This post will likely get a lot of flak from those who read it. But we must be realistic about the implication of certain policies, even in such dire times as we are now in.
The coronavirus pandemic has led to what most experts believe will certainly be an economic recession when all is said and done.
In the past several weeks, stock prices have fallen repeatedly, breaking historic records in the process and have shown to have no sustained upbeat reaction to various policy interventions, fiscal or monetary. It seems more like in reaction to a policy measure, the markets take a deeper plunge, and this has left many wondering, what gives?
I have alluded to this in previous blog posts that the coronavirus problem, though having demand side impacts, is fundamentally a supply side problem.
The first impact of the virus was on the huge global supply chain hub that is China, as factories shut down as workers and people in general were quarantined in a draconian fashion. With the arrival of the virus in the West and here in the United States in particular, while the initial response was tepid, subsequent actions have included similar widespread public and private sector closures, bans and social distancing policies, all of which are creating a spiraling decline in economic activity.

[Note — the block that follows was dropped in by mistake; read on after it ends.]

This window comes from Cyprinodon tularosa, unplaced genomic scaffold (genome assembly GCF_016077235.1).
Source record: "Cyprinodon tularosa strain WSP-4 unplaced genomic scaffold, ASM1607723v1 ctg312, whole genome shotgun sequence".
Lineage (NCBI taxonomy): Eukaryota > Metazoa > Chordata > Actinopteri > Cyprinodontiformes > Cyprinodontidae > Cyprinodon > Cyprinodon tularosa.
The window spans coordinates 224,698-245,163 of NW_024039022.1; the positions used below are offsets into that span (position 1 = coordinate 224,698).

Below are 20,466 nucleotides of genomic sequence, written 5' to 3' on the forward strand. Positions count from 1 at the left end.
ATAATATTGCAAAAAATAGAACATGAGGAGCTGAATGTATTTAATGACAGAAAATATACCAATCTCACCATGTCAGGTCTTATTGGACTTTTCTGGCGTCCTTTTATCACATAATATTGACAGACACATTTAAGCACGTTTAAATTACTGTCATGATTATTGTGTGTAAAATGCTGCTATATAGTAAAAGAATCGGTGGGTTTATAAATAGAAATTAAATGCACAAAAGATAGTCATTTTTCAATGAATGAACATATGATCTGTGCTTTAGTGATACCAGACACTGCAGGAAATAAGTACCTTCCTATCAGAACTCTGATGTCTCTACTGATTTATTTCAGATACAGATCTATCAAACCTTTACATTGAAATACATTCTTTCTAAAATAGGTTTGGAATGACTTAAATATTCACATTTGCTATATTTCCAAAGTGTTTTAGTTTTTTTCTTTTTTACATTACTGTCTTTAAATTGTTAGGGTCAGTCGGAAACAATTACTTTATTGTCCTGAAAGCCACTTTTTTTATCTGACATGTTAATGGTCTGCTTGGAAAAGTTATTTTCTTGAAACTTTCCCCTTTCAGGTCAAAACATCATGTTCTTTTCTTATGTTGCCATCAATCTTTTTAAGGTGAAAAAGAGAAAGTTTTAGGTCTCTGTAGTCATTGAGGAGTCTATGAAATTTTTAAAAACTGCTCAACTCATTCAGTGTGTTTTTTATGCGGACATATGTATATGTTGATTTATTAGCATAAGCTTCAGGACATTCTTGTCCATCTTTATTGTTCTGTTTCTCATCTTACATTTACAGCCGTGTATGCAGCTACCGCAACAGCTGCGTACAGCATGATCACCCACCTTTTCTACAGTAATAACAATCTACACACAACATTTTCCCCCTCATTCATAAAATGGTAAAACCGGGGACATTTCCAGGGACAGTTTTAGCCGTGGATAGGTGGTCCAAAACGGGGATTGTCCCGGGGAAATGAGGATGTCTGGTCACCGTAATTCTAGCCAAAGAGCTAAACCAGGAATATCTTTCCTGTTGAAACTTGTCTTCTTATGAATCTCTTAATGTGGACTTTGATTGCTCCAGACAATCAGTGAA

The implication of this is that much of domestic production has ground to a halt.
So with all of the demand side policy measures: lower interest rates, quantitative easing, fiscal stimulus with new rounds of the same proposing monetary payments to families, and various forms of income support for those who have lost their jobs as a result, for instance the weekly unemployment claims in Ohio shot up to 139,000 today compared to last week at 5,000, we have provisions being put in place to prop up spending.
But spending on what?
Inflation has a classic definition. It arises when you have too much money chasing too few goods. The problem here is that people are all at home, not at work producing stuff. Just in case you were carried away by the assumption that most productive work done in offices have moved to remote delivery, the surge in unemployment benefit claims tells the story. A whole lot of jobs cannot be carried out online or remotely.